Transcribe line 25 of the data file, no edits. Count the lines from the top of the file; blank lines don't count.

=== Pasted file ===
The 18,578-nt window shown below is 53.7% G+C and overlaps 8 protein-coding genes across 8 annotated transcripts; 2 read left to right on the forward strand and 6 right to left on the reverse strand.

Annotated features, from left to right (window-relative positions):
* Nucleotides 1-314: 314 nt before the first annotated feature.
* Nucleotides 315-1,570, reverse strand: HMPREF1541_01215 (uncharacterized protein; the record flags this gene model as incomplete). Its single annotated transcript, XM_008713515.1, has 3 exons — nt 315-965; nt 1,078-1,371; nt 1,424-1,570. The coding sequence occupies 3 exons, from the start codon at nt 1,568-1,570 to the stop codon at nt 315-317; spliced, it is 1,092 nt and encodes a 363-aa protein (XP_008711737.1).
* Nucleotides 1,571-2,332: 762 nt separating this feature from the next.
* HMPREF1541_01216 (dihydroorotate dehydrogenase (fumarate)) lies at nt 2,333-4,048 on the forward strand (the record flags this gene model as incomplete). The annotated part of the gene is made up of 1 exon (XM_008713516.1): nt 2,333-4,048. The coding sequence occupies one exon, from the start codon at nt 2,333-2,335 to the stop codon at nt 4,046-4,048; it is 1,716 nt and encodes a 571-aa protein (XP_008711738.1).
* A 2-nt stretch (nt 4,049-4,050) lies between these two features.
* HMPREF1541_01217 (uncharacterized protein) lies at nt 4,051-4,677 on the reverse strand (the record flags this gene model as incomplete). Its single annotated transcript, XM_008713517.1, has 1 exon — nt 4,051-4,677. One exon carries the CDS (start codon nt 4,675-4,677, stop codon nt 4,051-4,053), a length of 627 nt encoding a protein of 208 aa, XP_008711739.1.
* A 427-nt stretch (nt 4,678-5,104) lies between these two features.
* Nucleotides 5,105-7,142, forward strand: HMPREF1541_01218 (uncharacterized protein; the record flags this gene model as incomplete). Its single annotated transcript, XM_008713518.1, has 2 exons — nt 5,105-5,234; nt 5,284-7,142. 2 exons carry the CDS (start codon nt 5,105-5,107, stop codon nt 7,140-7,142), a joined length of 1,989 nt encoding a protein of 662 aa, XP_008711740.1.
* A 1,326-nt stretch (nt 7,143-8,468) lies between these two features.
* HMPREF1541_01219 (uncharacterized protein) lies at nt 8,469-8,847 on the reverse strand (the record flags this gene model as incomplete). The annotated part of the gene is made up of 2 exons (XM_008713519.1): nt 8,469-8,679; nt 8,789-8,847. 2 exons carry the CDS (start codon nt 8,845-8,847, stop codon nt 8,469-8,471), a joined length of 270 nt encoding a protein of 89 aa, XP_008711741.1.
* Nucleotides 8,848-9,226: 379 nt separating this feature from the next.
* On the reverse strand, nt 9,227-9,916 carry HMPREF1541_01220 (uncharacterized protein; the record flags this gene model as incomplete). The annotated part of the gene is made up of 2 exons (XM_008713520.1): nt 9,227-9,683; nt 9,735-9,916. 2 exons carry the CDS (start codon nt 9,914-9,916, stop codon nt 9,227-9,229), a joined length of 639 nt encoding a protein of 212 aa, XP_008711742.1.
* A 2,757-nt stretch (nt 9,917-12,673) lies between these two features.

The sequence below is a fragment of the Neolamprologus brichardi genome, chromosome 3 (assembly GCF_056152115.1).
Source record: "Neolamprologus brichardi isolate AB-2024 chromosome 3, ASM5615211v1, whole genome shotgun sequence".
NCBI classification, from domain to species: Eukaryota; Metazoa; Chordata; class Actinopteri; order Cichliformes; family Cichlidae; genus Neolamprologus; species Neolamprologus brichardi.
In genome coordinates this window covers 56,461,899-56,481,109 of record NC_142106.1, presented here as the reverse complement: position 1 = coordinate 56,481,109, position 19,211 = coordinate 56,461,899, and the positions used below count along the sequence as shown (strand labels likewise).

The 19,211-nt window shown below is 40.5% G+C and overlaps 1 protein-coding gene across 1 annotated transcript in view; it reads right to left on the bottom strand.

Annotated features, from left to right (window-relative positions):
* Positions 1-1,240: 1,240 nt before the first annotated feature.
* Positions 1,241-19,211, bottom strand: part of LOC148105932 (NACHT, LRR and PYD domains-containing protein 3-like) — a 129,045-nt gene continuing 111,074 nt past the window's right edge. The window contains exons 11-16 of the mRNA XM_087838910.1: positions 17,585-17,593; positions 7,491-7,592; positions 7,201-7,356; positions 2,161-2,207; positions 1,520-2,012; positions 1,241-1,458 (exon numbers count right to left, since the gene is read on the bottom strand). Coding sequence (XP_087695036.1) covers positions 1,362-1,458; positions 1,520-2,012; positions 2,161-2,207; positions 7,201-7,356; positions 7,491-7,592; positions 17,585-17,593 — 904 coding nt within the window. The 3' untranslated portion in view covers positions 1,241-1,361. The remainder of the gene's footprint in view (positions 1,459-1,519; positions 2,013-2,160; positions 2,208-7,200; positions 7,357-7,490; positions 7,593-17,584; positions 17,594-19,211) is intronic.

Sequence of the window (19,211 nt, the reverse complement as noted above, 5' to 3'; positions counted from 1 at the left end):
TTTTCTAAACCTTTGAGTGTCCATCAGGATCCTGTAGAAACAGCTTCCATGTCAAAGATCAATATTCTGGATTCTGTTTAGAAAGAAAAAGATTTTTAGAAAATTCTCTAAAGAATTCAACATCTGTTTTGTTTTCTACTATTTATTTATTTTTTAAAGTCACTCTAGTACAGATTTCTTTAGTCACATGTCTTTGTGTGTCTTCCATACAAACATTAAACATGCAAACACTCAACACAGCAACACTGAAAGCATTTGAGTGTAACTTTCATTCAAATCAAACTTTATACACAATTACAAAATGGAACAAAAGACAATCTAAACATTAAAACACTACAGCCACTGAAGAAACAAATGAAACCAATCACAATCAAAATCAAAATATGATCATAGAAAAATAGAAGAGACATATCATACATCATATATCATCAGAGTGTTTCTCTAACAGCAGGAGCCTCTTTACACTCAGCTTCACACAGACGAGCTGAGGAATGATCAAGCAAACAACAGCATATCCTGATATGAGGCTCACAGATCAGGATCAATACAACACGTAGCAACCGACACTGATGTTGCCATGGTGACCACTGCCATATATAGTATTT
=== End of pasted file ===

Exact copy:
TTTTCTAAACCTTTGAGTGTCCATCAGGATCCTGTAGAAACAGCTTCCATGTCAAAGATCAATATTCTGGATTCTGTTTAGAAAGAAAAAGATTTTTAGAAAATTCTCTAAAGAATTCAACATCTGTTTTGTTTTCTACTATTTATTTATTTTTTAAAGTCACTCTAGTACAGATTTCTTTAGTCACATGTCTTTGTGTGTCTTCCATACAAACATTAAACATGCAAACACTCAACACAGCAACACTGAAAGCATTTGAGTGTAACTTTCATTCAAATCAAACTTTATACACAATTACAAAATGGAACAAAAGACAATCTAAACATTAAAACACTACAGCCACTGAAGAAACAAATGAAACCAATCACAATCAAAATCAAAATATGATCATAGAAAAATAGAAGAGACATATCATACATCATATATCATCAGAGTGTTTCTCTAACAGCAGGAGCCTCTTTACACTCAGCTTCACACAGACGAGCTGAGGAATGATCAAGCAAACAACAGCATATCCTGATATGAGGCTCACAGATCAGGATCAATACAACACGTAGCAACCGACACTGATGTTGCCATGGTGACCACTGCCATATATAGTATTT